The mediation will take place Wednesday, September 26, in Switzerland, just days in advance of the world championship road race on September 30.

Cycling Australia backs Davis

Cycling Australia has rejected a request from the UCI to withdraw Discovery Channel sprinter Allan Davis from the Australian world championship team for Stuttgart. The UCI correspondence, received by Cycling Australia on Thursday, cited Article 9.2.002 of the UCI Cycling Regulations as the basis for the request.

Article 9.2.002 states that "A rider against whom an investigation was opened in relation to a fact which may cause a breach of the UCI Anti-Doping Rules, will not be eligible for the World Championships or is not authorised to participate to the World Championships until the end of the suspension or until his definitive acquittal."

In an open letter to UCI president Pat McQuaid, Cycling Australia responded by saying: "Our position is that clause 9.2.002 cited by you does not apply in the case of Allan Davis as there is no charge pending against him nor is there an open investigation of Mr Davis in respect of any possible Anti-Doping violation. Therefore we feel our Federation has no legal basis to remove him from the team."

The letter also noted that the Australian Anti-Doping Authority closed its case against Davis in relation to the Operación Puerto investigation on December 14, 2006 on the basis of insufficient evidence, and that Davis issued a statement on July 28 offering his DNA for testing if required.

Boonen out of Worlds, ends season

Having not fully recovered from a knee injury sustained in the Vuelta, Tom Boonen has withdrawn from the Belgian world championship team and called an end to his 2007 season. The decision was not an easy one for the 2005 world champion, who had originally planned to remain at the Vuelta until Thursday in order to arrive in Stuttgart on peak form.

"This was a painful decision," Boonen told Sportwereld. "Unfortunately I cannot complete the training that is necessary for the world championships. I've chosen to offer my place to someone with better chances than I currently have."

"Tom had been 110 per cent fit and wanted to play a meaningful role in the world championships," added Quick.Step - Innergetic manager Patrick Lefevere. "But it's now a week after his fall and he feels not at his best. It was the logical decision to end his season here. Don't forget that Boonen has been racing since January."

Boonen's place on the team will be taken by Liquigas' Frederik Willems.

Canada announces Worlds lineup

The Canadian Cycling Association has announced its squad bound for Stuttgart and the World Road Championships. The elite men's and women's teams will be made up of four riders, while the under 23 men's team totals five. The full lineup is as follows:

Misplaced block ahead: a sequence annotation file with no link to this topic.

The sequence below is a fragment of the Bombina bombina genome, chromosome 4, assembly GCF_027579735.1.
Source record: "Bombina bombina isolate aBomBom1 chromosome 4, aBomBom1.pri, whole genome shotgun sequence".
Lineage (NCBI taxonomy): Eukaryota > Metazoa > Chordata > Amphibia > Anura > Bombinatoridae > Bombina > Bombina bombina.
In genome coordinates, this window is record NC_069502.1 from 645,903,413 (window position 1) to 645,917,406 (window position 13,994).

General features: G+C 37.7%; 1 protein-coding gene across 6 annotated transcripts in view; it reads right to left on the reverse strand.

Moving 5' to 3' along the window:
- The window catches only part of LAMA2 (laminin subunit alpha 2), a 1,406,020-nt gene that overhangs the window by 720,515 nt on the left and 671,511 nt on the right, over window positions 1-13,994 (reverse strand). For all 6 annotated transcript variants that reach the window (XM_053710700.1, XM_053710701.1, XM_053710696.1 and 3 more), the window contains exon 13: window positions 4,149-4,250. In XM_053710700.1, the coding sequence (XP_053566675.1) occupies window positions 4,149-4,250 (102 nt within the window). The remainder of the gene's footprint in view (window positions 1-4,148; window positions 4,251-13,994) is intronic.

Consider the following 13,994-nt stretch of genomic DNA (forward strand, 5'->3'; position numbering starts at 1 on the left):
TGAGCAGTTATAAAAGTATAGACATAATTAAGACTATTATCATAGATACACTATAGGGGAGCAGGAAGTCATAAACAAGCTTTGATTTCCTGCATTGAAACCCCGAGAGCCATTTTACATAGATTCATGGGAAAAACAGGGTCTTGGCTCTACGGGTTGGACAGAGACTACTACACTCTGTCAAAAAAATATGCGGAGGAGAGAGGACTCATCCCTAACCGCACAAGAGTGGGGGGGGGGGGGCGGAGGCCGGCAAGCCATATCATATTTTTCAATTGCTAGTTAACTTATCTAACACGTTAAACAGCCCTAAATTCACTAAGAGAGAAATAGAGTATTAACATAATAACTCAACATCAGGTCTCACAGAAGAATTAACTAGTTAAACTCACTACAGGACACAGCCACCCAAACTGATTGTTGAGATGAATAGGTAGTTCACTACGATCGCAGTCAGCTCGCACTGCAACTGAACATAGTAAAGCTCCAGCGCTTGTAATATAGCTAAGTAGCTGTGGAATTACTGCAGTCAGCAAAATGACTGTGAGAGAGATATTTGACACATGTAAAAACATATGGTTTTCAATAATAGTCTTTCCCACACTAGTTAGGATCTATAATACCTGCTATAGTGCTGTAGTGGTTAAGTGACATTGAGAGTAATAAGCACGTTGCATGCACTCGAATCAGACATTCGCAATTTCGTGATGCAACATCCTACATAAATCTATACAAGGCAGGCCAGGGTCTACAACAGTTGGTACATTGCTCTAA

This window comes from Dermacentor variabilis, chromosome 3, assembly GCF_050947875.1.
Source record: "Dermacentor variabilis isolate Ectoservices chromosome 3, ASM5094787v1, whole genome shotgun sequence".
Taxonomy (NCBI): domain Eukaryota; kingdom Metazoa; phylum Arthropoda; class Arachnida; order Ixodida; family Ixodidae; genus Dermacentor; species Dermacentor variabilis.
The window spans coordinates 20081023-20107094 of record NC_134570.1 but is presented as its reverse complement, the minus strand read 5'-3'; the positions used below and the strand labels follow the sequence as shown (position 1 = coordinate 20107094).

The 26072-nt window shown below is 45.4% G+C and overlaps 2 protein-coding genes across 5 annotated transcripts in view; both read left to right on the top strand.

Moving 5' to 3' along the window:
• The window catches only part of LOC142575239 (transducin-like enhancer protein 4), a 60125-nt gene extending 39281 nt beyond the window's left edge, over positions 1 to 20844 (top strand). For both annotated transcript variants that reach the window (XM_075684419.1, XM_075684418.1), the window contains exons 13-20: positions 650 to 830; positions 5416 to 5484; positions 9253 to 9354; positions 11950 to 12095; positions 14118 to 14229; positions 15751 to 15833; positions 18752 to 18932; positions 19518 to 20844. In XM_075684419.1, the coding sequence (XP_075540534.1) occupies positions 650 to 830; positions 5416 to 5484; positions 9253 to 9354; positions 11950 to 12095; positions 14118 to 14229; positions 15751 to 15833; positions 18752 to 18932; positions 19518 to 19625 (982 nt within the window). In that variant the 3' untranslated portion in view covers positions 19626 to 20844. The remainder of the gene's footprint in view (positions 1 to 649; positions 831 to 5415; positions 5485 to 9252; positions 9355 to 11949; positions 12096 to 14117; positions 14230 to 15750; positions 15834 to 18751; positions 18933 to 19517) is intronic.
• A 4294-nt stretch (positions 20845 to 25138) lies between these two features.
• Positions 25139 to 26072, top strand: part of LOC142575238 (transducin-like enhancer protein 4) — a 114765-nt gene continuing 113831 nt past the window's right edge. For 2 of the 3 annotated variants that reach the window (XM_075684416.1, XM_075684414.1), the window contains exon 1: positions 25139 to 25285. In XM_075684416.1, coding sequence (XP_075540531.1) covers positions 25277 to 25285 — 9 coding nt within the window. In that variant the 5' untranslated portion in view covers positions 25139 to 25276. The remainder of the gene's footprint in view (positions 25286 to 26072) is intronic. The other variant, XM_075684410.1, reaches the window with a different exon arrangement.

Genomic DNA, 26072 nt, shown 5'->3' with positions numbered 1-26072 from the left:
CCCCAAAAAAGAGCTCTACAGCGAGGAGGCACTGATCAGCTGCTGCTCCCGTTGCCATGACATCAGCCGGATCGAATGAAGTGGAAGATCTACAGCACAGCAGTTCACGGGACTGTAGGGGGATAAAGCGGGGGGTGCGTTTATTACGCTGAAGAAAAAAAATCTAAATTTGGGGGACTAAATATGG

Elite men: Svein Tuft (road race and time trial), Cam Evans (road race), Ryder Hesjedal (time trial) and Dominique Rollin (road race). Reserve: Andrew Randell (road race).
Elite women: Erinne Willock (road race), Alex Wrubleski (road race and time trial), Leigh Hobson (road race) and Anne Samplonius (road race and time trial).
U23 men: Christian Meier road race and time trial), David Veilleux (road race and time trial), Keven Lacombe (road race), Brad Fairall (road race) and Ryan Anderson (road race).

Melbourne to get 2010 Worlds

According to the Melbourne newspaper Herald Sun, the Australian city is to host the UCI World Road Championships in 2010 after Gulf country Bahrain withdrew its bid on Thursday. Bahrain's bid was said to be more financially lucrative for the UCI, back lacked the necessary government support.

Ali Al Zayani, general manager of Sports Marketing Arabia, the company behind Bahrain's bid, told the Gulf Daily News: "It's very unfortunate because Bahrain has not lost the event based on our quality as hosts, nor have we lost it because the international community does not accept us as a candidate. We have lost it because our own government and private sector do not want the event and have not given us the support that we need.

"The president of the UCI even came to Bahrain to see what we have to offer, and he was fascinated."

The course proposed by Melbourne is thought to contain elements of the women's World Cup circuit around neighbouring city Geelong. The UCI will make its official announcement after a meeting in Stuttgart on Tuesday.

Orbea Oreca makes four new signings

By Iker Rioja

Spanish Continental team Orbea Oreca has signed four new riders for next season according to Spanish newspaper El Correo. They are Sergio De Lis, Miguel Mínguez, Jónathan Castroviejo and Mikel Nieve, all of them neo-professionals. "We have been following them for two years," explained team manager Álvaro González de Galdeano.

Team Orbea acts as a feeder team for ProTour squad Euskaltel-Euskadi.

Sydney needs asthma volunteers for study

The University of Sydney (faculty of Health Science) and Royal Prince Alfred Hospital are conducting a research study on the effect of beta 2-agonists on exercise-induced asthma (EIA) in endurance trained people, and are looking for asthmatic athletes to participate in the study.

While numerous studies have highlighted the increased prevalence of exercise-induced asthma (EIA) in endurance-trained athletes, a condition which involves the use of inhaled b2-agonists bronchodilators, several studies, as well as clinical observations, report that daily use of b2-agonists bronchodilators might lead to tolerance to the protective effects of these drugs.

Tolerance can lead to delayed recovery from broncho-constriction. In an effort to improve understanding of the effect of chronic use of inhaled b2-agonists bronchodilators in EIA in the athletic population, researchers at the University of Sydney and Royal Prince Alfred Hospital (Sydney) are conducting a study to determine the effects of different types of inhaled beta 2-agonists on bronchial reactivity.

Interested athletes 18 years of age or older who train a minimum of three times a week, and are currently taking asthma medications, are invited to participate. Participants will have access to some fundamental data regarding their asthma, including full lung function assessment as well as results of a bronchial challenge test. This information may assist in improving the control of their asthma.

All testing will be conducted at Royal Prince Alfred Hospital, Department of Respiratory Medicine. Subjects will be given some financial support at the successful completion of the study.

For further information or to be included in the study please, contact the researchers: Dr Corinne Caillaud ( or Clare Perry ( or (02) 9515 6121).